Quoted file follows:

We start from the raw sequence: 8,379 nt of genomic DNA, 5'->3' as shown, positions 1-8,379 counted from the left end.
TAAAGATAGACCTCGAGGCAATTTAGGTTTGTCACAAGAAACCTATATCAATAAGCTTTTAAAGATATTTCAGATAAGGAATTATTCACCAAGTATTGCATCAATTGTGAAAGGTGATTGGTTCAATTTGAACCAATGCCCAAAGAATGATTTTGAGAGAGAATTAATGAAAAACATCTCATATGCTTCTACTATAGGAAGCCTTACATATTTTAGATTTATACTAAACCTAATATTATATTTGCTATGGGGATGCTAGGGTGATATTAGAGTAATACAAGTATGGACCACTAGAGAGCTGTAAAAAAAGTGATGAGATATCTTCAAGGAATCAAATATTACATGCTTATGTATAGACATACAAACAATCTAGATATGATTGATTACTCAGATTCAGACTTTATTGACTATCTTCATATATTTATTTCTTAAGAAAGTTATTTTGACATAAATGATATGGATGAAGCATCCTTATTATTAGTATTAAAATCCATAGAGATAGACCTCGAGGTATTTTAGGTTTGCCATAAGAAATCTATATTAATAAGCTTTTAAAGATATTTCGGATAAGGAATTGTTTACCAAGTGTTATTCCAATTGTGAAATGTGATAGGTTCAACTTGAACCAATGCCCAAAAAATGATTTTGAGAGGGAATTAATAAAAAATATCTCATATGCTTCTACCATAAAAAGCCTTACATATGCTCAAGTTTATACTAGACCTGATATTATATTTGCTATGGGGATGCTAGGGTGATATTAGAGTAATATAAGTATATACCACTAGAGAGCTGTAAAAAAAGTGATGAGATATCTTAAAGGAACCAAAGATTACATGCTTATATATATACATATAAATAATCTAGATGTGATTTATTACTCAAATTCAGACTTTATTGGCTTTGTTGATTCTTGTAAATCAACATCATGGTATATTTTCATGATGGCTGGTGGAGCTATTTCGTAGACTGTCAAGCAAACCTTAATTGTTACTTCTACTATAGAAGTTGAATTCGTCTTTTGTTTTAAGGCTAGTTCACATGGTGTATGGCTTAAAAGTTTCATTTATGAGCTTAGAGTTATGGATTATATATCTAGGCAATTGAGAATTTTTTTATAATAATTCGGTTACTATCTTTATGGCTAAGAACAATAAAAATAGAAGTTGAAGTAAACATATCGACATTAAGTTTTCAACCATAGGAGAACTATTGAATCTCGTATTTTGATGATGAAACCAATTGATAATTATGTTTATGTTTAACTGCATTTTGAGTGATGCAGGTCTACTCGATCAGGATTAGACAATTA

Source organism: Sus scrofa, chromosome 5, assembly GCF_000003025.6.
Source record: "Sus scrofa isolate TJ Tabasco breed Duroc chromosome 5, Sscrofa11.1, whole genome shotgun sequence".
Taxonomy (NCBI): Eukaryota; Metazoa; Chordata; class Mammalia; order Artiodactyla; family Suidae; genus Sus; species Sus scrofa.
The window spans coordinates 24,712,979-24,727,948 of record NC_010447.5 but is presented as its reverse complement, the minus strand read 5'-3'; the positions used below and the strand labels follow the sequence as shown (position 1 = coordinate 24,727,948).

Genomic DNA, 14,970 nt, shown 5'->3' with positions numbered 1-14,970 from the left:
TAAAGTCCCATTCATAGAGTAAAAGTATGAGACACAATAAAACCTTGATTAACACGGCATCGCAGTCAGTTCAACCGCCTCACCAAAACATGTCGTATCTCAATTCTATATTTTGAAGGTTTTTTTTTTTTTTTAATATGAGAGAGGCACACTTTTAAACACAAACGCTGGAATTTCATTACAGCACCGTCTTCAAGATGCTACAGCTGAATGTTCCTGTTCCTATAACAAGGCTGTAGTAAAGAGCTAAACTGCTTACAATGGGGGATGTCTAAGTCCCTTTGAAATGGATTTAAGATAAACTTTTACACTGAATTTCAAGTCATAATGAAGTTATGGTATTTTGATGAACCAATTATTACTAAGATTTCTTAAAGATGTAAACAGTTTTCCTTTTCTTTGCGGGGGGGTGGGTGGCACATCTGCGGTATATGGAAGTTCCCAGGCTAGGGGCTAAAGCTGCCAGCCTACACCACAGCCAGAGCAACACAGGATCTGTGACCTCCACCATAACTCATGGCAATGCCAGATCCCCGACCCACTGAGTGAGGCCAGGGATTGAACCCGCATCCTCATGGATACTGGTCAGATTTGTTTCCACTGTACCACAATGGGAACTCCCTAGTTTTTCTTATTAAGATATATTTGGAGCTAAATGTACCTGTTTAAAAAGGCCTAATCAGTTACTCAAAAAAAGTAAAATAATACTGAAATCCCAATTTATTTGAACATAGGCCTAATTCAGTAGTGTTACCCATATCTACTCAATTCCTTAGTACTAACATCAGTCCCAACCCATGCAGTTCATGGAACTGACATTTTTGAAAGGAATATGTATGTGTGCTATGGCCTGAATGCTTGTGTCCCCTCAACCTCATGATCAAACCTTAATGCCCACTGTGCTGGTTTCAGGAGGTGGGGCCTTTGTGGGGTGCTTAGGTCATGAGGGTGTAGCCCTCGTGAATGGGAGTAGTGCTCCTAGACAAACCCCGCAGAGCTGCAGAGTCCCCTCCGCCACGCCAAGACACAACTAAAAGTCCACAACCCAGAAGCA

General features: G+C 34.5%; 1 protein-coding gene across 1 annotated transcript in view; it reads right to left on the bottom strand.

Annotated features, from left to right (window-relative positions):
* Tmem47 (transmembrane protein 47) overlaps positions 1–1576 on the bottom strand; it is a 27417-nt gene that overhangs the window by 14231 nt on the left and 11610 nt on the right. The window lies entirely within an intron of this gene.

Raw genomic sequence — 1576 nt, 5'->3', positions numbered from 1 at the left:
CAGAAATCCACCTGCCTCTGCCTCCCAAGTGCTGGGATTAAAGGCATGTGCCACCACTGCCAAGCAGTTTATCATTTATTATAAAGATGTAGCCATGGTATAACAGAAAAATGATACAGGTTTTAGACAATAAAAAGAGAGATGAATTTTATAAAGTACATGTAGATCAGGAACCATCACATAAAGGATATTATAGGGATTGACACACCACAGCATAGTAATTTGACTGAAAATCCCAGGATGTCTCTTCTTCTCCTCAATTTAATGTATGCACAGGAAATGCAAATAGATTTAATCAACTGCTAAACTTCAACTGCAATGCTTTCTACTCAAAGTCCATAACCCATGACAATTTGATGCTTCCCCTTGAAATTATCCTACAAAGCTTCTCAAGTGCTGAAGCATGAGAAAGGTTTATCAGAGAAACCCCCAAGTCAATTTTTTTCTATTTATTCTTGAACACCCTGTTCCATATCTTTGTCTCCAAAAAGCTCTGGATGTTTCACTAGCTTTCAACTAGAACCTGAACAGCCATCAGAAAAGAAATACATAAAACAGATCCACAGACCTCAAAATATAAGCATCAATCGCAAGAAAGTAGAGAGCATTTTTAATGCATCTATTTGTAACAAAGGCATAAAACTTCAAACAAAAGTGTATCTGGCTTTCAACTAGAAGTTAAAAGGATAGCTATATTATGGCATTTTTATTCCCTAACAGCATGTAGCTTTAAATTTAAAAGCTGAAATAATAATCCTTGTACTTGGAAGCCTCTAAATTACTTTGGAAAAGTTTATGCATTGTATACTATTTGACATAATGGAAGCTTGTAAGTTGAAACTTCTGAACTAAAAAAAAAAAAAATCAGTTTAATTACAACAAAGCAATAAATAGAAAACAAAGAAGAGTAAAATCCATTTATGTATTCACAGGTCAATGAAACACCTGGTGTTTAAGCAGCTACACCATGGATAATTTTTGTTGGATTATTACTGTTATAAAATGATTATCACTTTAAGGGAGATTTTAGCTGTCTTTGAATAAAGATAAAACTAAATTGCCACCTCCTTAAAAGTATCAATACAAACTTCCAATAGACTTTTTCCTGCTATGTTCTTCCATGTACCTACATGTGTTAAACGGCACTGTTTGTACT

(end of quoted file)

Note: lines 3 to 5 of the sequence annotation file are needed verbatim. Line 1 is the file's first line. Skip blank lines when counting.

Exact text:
Source organism: Sus scrofa, chromosome 5, assembly GCF_000003025.6.
Source record: "Sus scrofa isolate TJ Tabasco breed Duroc chromosome 5, Sscrofa11.1, whole genome shotgun sequence".
Taxonomy (NCBI): Eukaryota; Metazoa; Chordata; class Mammalia; order Artiodactyla; family Suidae; genus Sus; species Sus scrofa.